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Bush apologizes to Hu for protester

In White House meeting, leaders pledge to deepen cooperation
Presidents Bush, left, and Hu at a White House ceremony. "We don't agree on everything," Bush said.



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WASHINGTON (CNN) -- U.S. President George W. Bush and his Chinese counterpart Hu Jintao made little headway on trade after a White House ceremony, which was disrupted by a lone heckler and the misidentification of China's anthem.

Bush later expressed regret to Hu over the heckling, a senior Bush official said.

After their meeting, the two presidents said they had agreed on the need for tighter relations but did not appear to move ahead on some of the issues that most separate them, such as the valuation of China's currency and Iran's nuclear ambitions. (Watch the many reasons people protested -- 1:33)

"We don't agree on everything," Bush said, "but we're able to discuss our disagreements in the spirit of friendship and cooperation. It's a very important relationship."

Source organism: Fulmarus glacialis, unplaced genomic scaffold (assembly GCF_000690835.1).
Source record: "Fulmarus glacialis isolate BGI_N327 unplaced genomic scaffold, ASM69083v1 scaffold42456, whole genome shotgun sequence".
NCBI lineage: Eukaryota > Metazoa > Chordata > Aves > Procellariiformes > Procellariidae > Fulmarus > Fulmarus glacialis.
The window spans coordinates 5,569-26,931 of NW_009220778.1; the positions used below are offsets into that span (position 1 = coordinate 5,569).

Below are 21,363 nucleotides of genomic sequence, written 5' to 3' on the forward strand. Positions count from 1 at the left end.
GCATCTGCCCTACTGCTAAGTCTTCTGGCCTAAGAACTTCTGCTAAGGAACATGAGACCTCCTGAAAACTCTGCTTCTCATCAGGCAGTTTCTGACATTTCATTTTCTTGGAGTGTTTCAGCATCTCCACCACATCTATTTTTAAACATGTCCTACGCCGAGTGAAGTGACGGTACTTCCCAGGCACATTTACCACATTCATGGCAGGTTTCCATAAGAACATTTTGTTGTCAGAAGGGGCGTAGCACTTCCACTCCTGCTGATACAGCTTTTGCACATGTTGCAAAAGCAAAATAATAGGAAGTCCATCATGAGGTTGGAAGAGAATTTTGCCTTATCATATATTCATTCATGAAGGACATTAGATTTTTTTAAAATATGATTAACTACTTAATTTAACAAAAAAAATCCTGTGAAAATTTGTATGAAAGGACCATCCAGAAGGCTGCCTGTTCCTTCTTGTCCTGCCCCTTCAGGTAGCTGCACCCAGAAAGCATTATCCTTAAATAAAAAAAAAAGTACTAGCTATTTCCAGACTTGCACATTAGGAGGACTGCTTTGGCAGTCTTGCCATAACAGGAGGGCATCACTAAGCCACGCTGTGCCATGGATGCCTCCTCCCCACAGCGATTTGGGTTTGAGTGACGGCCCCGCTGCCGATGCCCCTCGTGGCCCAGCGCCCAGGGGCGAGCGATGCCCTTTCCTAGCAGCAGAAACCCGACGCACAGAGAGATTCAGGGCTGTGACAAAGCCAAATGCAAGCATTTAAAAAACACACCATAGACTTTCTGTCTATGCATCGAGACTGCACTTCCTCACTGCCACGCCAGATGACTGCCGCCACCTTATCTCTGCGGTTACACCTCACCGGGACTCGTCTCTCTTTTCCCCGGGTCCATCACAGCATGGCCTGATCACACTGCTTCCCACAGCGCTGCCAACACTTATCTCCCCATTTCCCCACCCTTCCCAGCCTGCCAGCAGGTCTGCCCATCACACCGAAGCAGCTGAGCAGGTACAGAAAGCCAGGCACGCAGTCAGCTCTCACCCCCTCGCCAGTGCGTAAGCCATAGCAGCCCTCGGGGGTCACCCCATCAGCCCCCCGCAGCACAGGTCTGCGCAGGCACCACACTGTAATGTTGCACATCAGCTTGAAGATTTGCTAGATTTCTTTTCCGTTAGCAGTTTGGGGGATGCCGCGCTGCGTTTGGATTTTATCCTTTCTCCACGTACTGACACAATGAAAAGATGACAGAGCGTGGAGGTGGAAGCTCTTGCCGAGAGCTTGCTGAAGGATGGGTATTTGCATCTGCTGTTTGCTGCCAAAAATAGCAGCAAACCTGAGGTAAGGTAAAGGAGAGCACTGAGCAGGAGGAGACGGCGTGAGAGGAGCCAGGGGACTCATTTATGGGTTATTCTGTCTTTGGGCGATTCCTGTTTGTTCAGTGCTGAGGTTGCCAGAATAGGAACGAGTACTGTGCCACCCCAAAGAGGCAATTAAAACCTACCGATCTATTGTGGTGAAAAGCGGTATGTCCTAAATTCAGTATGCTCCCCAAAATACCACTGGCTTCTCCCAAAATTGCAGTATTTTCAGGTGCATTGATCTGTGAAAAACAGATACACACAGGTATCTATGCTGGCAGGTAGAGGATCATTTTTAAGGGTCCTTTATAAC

Hu said, "A good China-U.S. relationship is of strategic importance ... in the Asia-Pacific region and in the world at large." (Watch why China matters to Americans -- 1:45)

U.S. national security adviser Stephen Hadley told CNN they had asked the Chinese to do six things related to human rights, and "they have indicated that there are three of them they are prepared to do after this visit."

He would not specify what those initiatives were.

The two men had "a good discussion" about Iran and its nuclear program, Hadley said.

He said China has expressed reluctance to join the U.S. effort to pass a resolution in the U.N. Security Council that would penalize Iran for moving forward with a nuclear program that some nations see as aimed at developing weapons. But, Hadley added, the two nations do share common ground on the issue.